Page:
Unlike a program that is entirely online where peers remain virtual, my online classmates are the same people I formed relationships with over the summers. We continue to connect not only in our weekly online posts, but outside of the academic realm as well. Going over the hurdles that can arise in a graduate program in addition to trying to nourish a career in the field, it is nice to have such a close-knit network of support in the classroom as well as in the field.

When I graduate, I will not only have a master's degree, but I will be prepared to start my clinical fellowship. Once the fellowship is completed, I will apply for the Certificate of Clinical Competence from the American Speech-Language-Hearing Association.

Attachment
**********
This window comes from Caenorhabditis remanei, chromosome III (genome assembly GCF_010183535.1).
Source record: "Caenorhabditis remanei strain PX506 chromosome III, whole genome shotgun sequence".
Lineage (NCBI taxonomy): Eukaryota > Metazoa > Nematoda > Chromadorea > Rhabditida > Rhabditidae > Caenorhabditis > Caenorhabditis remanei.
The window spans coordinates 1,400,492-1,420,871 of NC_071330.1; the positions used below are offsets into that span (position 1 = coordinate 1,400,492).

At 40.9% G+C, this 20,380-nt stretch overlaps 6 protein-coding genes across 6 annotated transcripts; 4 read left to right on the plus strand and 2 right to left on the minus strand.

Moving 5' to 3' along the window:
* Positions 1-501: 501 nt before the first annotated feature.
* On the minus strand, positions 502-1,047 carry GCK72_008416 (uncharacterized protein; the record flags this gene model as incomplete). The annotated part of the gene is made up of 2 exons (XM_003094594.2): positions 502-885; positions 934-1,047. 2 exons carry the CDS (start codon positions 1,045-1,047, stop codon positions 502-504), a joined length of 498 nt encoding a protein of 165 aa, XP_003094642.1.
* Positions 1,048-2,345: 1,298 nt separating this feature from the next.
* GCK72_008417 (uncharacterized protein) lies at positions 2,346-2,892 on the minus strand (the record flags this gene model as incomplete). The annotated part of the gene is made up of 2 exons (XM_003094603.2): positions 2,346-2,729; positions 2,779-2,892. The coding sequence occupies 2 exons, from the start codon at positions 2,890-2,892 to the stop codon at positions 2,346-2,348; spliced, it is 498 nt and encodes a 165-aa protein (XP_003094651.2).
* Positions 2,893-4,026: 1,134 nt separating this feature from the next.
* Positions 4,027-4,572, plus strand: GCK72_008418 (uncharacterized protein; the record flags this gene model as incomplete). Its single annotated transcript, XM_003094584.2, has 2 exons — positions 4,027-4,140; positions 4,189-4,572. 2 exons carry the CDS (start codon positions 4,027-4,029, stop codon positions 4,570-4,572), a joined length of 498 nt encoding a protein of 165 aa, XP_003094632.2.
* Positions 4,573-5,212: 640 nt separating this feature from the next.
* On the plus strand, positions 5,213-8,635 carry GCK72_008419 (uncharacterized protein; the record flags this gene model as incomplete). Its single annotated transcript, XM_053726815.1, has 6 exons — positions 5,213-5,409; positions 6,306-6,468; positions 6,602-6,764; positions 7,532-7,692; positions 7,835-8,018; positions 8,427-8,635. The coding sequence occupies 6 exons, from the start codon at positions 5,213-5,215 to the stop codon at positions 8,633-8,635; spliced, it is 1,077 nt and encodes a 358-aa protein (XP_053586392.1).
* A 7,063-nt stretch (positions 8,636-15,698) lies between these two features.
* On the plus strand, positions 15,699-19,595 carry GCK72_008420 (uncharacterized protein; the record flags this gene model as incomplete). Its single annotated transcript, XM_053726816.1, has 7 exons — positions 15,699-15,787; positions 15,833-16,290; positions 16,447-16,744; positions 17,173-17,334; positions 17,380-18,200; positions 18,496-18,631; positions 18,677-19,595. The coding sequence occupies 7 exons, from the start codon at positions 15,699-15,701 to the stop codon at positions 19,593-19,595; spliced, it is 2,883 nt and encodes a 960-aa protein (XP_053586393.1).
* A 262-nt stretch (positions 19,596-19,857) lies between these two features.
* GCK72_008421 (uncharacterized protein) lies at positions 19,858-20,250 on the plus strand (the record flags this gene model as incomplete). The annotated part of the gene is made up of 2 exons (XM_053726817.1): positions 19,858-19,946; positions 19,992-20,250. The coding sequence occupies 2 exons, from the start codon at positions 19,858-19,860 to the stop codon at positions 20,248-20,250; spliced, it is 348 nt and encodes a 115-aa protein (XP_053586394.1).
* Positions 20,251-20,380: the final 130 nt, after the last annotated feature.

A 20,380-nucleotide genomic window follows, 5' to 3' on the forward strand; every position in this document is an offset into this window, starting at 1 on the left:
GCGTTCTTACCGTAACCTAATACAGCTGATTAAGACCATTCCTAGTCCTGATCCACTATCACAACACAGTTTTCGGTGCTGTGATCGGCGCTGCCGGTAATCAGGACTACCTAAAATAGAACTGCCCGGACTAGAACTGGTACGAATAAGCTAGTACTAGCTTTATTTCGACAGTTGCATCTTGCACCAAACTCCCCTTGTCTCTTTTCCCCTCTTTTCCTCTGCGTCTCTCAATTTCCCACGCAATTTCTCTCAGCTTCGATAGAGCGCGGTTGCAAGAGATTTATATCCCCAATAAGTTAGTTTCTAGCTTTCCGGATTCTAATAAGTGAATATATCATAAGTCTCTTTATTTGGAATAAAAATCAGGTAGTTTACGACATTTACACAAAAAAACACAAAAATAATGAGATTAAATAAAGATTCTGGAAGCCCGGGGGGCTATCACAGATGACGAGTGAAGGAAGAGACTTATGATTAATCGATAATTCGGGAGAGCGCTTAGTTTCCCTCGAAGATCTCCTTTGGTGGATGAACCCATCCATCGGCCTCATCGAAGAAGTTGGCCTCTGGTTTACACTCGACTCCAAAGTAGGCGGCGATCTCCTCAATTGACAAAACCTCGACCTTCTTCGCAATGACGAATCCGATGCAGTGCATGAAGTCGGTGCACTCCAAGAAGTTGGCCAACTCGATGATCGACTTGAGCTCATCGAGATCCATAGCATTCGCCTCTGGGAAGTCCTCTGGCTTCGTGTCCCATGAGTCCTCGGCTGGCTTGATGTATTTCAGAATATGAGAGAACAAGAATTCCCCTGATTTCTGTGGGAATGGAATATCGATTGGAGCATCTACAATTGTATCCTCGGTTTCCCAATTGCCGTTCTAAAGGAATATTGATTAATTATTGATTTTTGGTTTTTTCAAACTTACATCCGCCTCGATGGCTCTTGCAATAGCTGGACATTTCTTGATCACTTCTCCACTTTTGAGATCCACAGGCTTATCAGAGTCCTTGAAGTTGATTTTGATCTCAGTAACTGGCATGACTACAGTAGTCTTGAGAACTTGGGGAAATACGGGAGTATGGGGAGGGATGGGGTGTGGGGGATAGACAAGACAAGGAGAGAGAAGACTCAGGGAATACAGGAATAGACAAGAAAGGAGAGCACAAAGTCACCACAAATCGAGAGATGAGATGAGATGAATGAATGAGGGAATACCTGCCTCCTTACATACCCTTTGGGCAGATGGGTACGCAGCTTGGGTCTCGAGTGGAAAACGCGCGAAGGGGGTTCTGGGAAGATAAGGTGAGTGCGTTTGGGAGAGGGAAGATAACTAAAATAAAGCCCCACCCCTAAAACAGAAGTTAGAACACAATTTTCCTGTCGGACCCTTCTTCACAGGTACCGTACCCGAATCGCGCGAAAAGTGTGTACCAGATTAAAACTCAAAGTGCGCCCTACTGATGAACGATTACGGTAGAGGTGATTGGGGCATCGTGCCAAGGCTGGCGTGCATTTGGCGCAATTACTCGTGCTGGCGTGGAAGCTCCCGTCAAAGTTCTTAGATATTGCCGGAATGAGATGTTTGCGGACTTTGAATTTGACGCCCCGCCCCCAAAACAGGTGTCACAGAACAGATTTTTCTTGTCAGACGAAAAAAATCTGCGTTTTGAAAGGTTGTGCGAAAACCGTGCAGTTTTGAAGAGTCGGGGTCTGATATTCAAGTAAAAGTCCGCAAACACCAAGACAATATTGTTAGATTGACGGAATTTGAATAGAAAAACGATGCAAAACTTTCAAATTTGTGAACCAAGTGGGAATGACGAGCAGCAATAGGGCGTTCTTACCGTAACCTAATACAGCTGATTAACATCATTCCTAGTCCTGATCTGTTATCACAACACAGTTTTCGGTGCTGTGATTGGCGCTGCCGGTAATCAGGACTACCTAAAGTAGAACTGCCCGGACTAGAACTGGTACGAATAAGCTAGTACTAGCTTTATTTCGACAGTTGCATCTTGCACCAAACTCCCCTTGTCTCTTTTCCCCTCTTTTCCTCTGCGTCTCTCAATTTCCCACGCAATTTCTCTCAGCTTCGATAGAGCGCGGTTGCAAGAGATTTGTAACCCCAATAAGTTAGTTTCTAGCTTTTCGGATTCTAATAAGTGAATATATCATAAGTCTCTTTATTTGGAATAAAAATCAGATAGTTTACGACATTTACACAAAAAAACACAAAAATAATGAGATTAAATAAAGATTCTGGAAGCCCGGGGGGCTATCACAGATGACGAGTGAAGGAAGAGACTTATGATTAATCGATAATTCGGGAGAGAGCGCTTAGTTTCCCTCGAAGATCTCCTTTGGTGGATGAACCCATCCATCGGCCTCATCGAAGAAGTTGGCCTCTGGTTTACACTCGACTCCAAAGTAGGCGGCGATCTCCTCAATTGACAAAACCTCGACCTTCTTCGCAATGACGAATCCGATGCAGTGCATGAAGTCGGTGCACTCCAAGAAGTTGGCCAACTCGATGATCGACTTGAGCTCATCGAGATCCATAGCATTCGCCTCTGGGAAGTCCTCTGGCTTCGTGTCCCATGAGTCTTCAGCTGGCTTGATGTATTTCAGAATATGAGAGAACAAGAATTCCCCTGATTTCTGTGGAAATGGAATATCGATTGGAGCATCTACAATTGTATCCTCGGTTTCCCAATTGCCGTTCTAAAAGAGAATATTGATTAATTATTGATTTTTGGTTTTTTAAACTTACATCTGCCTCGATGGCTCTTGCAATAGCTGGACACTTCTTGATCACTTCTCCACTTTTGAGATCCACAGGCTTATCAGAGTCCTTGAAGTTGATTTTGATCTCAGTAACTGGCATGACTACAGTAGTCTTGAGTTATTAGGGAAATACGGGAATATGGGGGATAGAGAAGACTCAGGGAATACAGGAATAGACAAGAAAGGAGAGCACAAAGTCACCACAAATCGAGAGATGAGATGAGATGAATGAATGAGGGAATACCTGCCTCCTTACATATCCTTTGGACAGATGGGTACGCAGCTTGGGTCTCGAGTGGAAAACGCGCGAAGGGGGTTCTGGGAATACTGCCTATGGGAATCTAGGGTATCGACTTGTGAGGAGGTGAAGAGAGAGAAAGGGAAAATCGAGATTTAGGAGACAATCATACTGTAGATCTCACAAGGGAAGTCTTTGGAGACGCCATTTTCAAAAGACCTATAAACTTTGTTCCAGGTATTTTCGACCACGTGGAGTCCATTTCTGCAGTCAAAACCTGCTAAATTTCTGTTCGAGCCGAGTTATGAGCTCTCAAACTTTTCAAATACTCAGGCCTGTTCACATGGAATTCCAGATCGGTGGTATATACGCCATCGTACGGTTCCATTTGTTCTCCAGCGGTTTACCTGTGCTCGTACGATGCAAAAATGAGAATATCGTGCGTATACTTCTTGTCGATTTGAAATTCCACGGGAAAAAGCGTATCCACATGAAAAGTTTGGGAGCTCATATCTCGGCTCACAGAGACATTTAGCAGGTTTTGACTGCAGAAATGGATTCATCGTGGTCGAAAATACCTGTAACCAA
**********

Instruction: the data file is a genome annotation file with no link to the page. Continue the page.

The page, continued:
Throughout the years, I have learned a lot about what it takes to become a speech-language pathologist, but NAU has taught me how to be a speech-language pathologist who makes a difference in the lives of people. This makes being an SLP not just a job, but a passion.

Abigail Seiger is an SLPA at Essential Therapy Solutions in Queen Creek, Arizona, and a part-time graduate student at Northern Arizona University. You may contact Abigail at .